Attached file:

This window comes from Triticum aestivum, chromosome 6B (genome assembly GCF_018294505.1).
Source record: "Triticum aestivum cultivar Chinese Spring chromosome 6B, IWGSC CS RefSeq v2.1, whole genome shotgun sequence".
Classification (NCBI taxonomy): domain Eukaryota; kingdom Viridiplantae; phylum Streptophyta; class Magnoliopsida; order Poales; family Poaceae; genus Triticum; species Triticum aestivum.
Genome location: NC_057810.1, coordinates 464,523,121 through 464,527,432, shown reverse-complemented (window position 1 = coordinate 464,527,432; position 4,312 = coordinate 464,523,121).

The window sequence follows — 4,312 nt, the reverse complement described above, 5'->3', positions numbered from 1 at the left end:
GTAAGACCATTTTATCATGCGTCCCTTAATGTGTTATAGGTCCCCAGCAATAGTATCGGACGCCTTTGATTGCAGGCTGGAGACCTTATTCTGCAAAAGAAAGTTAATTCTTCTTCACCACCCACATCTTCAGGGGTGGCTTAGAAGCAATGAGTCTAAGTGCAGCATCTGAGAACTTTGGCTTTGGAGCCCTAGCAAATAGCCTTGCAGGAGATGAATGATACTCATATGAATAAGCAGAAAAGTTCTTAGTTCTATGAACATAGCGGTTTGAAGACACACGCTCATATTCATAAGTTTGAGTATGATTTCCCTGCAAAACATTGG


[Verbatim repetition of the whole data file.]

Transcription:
This window comes from Triticum aestivum, chromosome 6B (genome assembly GCF_018294505.1).
Source record: "Triticum aestivum cultivar Chinese Spring chromosome 6B, IWGSC CS RefSeq v2.1, whole genome shotgun sequence".
Classification (NCBI taxonomy): domain Eukaryota; kingdom Viridiplantae; phylum Streptophyta; class Magnoliopsida; order Poales; family Poaceae; genus Triticum; species Triticum aestivum.
Genome location: NC_057810.1, coordinates 464,523,121 through 464,527,432, shown reverse-complemented (window position 1 = coordinate 464,527,432; position 4,312 = coordinate 464,523,121).

The window sequence follows — 4,312 nt, the reverse complement described above, 5'->3', positions numbered from 1 at the left end:
GTAAGACCATTTTATCATGCGTCCCTTAATGTGTTATAGGTCCCCAGCAATAGTATCGGACGCCTTTGATTGCAGGCTGGAGACCTTATTCTGCAAAAGAAAGTTAATTCTTCTTCACCACCCACATCTTCAGGGGTGGCTTAGAAGCAATGAGTCTAAGTGCAGCATCTGAGAACTTTGGCTTTGGAGCCCTAGCAAATAGCCTTGCAGGAGATGAATGATACTCATATGAATAAGCAGAAAAGTTCTTAGTTCTATGAACATAGCGGTTTGAAGACACACGCTCATATTCATAAGTTTGAGTATGATTTCCCTGCAAAACATTGG